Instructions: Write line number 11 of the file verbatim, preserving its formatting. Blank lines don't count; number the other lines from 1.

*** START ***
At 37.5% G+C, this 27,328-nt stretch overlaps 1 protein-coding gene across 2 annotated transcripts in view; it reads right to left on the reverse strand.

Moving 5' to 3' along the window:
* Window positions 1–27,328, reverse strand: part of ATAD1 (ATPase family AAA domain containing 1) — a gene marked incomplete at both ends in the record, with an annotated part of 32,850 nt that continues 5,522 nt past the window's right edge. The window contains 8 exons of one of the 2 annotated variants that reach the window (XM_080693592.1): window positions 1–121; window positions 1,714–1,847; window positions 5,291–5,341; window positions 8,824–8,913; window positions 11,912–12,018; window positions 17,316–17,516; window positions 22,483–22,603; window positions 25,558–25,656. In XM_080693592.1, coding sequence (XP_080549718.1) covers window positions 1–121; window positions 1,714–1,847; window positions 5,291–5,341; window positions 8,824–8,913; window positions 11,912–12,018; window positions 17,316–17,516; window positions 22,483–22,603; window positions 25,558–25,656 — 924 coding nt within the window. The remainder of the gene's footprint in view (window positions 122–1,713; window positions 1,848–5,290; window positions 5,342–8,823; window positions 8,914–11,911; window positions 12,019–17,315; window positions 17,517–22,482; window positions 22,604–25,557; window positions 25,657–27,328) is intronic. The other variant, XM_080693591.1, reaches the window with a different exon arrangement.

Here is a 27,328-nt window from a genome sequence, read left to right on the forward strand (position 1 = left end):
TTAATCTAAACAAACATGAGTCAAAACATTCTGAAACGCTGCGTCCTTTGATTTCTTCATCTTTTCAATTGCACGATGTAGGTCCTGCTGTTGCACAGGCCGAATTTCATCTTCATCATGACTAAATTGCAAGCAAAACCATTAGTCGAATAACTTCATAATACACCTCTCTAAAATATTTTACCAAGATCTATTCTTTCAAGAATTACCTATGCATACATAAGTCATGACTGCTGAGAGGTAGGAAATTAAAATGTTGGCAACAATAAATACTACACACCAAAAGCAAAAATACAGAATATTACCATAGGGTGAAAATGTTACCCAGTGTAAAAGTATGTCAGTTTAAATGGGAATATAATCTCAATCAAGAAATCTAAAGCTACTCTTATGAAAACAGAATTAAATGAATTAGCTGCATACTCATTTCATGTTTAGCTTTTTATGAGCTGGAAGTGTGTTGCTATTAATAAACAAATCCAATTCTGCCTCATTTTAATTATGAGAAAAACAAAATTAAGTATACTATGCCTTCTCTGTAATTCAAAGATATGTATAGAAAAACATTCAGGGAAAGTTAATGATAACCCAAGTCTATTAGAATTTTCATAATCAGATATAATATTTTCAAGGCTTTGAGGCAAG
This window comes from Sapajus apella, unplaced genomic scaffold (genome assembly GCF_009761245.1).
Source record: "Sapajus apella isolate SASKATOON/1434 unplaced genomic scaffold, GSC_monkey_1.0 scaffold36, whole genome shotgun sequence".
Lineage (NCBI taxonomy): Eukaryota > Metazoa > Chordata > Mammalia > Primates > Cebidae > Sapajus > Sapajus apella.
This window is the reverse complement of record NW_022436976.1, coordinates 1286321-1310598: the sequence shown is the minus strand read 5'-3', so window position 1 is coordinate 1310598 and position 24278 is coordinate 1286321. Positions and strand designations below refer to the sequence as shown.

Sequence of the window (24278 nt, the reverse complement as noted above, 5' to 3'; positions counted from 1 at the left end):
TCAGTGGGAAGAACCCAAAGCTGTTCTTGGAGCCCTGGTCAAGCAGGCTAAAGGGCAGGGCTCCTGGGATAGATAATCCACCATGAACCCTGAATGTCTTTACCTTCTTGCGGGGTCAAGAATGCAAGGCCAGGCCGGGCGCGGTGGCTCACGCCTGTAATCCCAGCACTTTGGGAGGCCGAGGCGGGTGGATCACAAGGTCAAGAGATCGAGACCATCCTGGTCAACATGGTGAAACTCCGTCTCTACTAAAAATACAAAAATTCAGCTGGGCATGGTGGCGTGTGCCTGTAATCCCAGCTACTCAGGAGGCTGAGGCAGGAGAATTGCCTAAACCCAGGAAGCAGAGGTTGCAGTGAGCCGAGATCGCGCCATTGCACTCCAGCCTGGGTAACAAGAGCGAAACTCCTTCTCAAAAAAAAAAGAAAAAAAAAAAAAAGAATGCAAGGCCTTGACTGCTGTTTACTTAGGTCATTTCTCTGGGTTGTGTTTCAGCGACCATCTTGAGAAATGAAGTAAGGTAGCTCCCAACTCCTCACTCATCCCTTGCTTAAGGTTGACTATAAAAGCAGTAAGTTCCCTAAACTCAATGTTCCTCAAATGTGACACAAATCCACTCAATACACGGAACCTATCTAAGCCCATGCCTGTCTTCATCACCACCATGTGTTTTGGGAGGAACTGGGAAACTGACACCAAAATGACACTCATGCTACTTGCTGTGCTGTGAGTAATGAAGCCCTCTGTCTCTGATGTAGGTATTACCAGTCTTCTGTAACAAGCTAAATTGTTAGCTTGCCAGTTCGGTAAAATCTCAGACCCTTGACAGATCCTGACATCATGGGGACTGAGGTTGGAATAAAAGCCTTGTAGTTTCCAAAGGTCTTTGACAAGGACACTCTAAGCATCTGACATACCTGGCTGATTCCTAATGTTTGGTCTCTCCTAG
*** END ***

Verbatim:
TCAGTGGGAAGAACCCAAAGCTGTTCTTGGAGCCCTGGTCAAGCAGGCTAAAGGGCAGGGCTCCTGGGATAGATAATCCACCATGAACCCTGAATGTCTTTACCTTCTTGCGGGGTCAAGAATGCAAGGCCAGGCCGGGCGCGGTGGCTCACGCCTGTAATCCCAGCACTTTGGGAGGCCGAGGCGGGTGGATCACAAGGTCAAGAGATCGAGACCATCCTGGTCAACATGGTGAAACTCCGTCTCTACTAAAAATACAAAAATTCAGCTGGGCATGGTGGCGTGTGCCTGTAATCCCAGCTACTCAGGAGGCTGAGGCAGGAGAATTGCCTAAACCCAGGAAGCAGAGGTTGCAGTGAGCCGAGATCGCGCCATTGCACTCCAGCCTGGGTAACAAGAGCGAAACTCCTTCTCAAAAAAAAAAGAAAAAAAAAAAAAAGAATGCAAGGCCTTGACTGCTGTTTACTTAGGTCATTTCTCTGGGTTGTGTTTCAGCGACCATCTTGAGAAATGAAGTAAGGTAGCTCCCAACTCCTCACTCATCCCTTGCTTAAGGTTGACTATAAAAGCAGTAAGTTCCCTAAACTCAATGTTCCTCAAATGTGACACAAATCCACTCAATACACGGAACCTATCTAAGCCCATGCCTGTCTTCATCACCACCATGTGTTTTGGGAGGAACTGGGAAACTGACACCAAAATGACACTCATGCTACTTGCTGTGCTGTGAGTAATGAAGCCCTCTGTCTCTGATGTAGGTATTACCAGTCTTCTGTAACAAGCTAAATTGTTAGCTTGCCAGTTCGGTAAAATCTCAGACCCTTGACAGATCCTGACATCATGGGGACTGAGGTTGGAATAAAAGCCTTGTAGTTTCCAAAGGTCTTTGACAAGGACACTCTAAGCATCTGACATACCTGGCTGATTCCTAATGTTTGGTCTCTCCTAG